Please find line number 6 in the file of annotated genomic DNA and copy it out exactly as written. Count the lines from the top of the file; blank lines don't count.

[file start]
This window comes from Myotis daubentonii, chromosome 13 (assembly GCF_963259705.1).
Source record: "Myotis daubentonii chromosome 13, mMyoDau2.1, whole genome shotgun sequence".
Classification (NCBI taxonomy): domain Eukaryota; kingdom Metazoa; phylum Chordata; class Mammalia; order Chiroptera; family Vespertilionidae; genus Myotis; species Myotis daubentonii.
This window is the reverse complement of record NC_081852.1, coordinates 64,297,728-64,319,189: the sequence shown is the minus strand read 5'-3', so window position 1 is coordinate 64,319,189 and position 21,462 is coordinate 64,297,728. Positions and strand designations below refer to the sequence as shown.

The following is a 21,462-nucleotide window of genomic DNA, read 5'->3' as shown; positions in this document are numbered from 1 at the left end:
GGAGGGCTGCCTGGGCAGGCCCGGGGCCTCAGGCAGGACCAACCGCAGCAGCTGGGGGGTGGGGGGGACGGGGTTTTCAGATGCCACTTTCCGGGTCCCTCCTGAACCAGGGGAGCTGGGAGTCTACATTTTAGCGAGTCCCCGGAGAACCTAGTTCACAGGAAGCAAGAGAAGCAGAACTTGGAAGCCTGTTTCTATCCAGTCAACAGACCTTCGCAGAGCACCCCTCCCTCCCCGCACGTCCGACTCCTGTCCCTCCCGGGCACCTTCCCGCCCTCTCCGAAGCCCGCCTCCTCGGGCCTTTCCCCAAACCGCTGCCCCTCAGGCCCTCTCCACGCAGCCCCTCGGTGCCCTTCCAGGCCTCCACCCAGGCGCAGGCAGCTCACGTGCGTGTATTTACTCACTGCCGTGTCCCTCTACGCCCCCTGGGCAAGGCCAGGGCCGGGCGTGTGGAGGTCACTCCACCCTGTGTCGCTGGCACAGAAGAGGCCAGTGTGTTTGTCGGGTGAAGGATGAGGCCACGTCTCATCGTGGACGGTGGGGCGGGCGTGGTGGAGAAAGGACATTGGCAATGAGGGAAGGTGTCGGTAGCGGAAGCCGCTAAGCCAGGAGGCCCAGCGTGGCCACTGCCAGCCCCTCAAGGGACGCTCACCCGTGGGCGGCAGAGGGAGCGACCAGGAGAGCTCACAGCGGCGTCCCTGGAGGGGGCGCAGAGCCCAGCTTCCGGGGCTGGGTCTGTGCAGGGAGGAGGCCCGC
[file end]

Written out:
GGAGGGCTGCCTGGGCAGGCCCGGGGCCTCAGGCAGGACCAACCGCAGCAGCTGGGGGGTGGGGGGGACGGGGTTTTCAGATGCCACTTTCCGGGTCCCTCCTGAACCAGGGGAGCTGGGAGTCTACATTTTAGCGAGTCCCCGGAGAACCTAGTTCACAGGAAGCAAGAGAAGCAGAACTTGGAAGCCTGTTTCTATCCAGTCAACAGACCTTCGCAGAGCACCCCTCCCTCCCCGCACGTCCGACTCCTGTCCCTCCCGGGCACCTTCCCGCCCTCTCCGAAGCCCGCCTCCTCGGGCCTTTCCCCAAACCGCTGCCCCTCAGGCCCTCTCCACGCAGCCCCTCGGTGCCCTTCCAGGCCTCCACCCAGGCGCAGGCAGCTCACGTGCGTGTATTTACTCACTGCCGTGTCCCTCTACGCCCCCTGGGCAAGGCCAGGGCCGGGCGTGTGGAGGTCACTCCACCCTGTGTCGCTGGCACAGAAGAGGCCAGTGTGTTTGTCGGGTGAAGGATGAGGCCACGTCTCATCGTGGACGGTGGGGCGGGCGTGGTGGAGAAAGGACATTGGCAATGAGGGAAGGTGTCGGTAGCGGAAGCCGCTAAGCCAGGAGGCCCAGCGTGGCCACTGCCAGCCCCTCAAGGGACGCTCACCCGTGGGCGGCAGAGGGAGCGACCAGGAGAGCTCACAGCGGCGTCCCTGGAGGGGGCGCAGAGCCCAGCTTCCGGGGCTGGGTCTGTGCAGGGAGGAGGCCCGC